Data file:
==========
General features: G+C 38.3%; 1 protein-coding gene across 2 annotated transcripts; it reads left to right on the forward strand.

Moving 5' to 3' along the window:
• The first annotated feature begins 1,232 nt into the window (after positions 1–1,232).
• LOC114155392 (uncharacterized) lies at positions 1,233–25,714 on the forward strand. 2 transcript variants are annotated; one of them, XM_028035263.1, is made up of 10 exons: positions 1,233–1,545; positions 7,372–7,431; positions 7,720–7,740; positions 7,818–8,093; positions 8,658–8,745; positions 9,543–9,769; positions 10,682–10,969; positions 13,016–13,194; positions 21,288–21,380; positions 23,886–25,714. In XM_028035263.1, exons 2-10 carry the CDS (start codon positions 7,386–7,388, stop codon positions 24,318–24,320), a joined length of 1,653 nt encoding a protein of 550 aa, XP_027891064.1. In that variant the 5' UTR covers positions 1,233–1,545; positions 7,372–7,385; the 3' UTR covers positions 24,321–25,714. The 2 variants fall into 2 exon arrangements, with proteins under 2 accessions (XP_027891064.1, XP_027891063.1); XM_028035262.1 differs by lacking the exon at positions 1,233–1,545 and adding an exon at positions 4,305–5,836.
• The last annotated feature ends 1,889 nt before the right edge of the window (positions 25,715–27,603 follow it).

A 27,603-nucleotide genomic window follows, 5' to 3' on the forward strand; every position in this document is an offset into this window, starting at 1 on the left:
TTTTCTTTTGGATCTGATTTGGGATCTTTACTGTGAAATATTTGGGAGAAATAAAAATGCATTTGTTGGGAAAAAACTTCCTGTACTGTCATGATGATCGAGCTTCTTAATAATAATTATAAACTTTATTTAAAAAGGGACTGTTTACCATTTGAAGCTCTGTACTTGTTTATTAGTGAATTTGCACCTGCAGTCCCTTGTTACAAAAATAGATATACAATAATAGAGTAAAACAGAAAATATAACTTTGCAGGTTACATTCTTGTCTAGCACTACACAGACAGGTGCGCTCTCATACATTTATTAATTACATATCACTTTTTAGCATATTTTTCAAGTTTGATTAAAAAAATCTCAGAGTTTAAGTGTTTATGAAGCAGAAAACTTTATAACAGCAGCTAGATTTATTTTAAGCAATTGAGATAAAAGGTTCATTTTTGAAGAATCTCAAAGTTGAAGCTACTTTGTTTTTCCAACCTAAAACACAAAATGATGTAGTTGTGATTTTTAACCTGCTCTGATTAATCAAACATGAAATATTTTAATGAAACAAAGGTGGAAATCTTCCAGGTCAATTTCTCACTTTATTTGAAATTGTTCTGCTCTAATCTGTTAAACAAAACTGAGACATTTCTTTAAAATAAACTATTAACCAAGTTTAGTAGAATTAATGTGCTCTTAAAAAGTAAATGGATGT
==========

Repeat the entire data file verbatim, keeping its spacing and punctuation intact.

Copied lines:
General features: G+C 38.3%; 1 protein-coding gene across 2 annotated transcripts; it reads left to right on the forward strand.

Moving 5' to 3' along the window:
• The first annotated feature begins 1,232 nt into the window (after positions 1–1,232).
• LOC114155392 (uncharacterized) lies at positions 1,233–25,714 on the forward strand. 2 transcript variants are annotated; one of them, XM_028035263.1, is made up of 10 exons: positions 1,233–1,545; positions 7,372–7,431; positions 7,720–7,740; positions 7,818–8,093; positions 8,658–8,745; positions 9,543–9,769; positions 10,682–10,969; positions 13,016–13,194; positions 21,288–21,380; positions 23,886–25,714. In XM_028035263.1, exons 2-10 carry the CDS (start codon positions 7,386–7,388, stop codon positions 24,318–24,320), a joined length of 1,653 nt encoding a protein of 550 aa, XP_027891064.1. In that variant the 5' UTR covers positions 1,233–1,545; positions 7,372–7,385; the 3' UTR covers positions 24,321–25,714. The 2 variants fall into 2 exon arrangements, with proteins under 2 accessions (XP_027891064.1, XP_027891063.1); XM_028035262.1 differs by lacking the exon at positions 1,233–1,545 and adding an exon at positions 4,305–5,836.
• The last annotated feature ends 1,889 nt before the right edge of the window (positions 25,715–27,603 follow it).

A 27,603-nucleotide genomic window follows, 5' to 3' on the forward strand; every position in this document is an offset into this window, starting at 1 on the left:
TTTTCTTTTGGATCTGATTTGGGATCTTTACTGTGAAATATTTGGGAGAAATAAAAATGCATTTGTTGGGAAAAAACTTCCTGTACTGTCATGATGATCGAGCTTCTTAATAATAATTATAAACTTTATTTAAAAAGGGACTGTTTACCATTTGAAGCTCTGTACTTGTTTATTAGTGAATTTGCACCTGCAGTCCCTTGTTACAAAAATAGATATACAATAATAGAGTAAAACAGAAAATATAACTTTGCAGGTTACATTCTTGTCTAGCACTACACAGACAGGTGCGCTCTCATACATTTATTAATTACATATCACTTTTTAGCATATTTTTCAAGTTTGATTAAAAAAATCTCAGAGTTTAAGTGTTTATGAAGCAGAAAACTTTATAACAGCAGCTAGATTTATTTTAAGCAATTGAGATAAAAGGTTCATTTTTGAAGAATCTCAAAGTTGAAGCTACTTTGTTTTTCCAACCTAAAACACAAAATGATGTAGTTGTGATTTTTAACCTGCTCTGATTAATCAAACATGAAATATTTTAATGAAACAAAGGTGGAAATCTTCCAGGTCAATTTCTCACTTTATTTGAAATTGTTCTGCTCTAATCTGTTAAACAAAACTGAGACATTTCTTTAAAATAAACTATTAACCAAGTTTAGTAGAATTAATGTGCTCTTAAAAAGTAAATGGATGT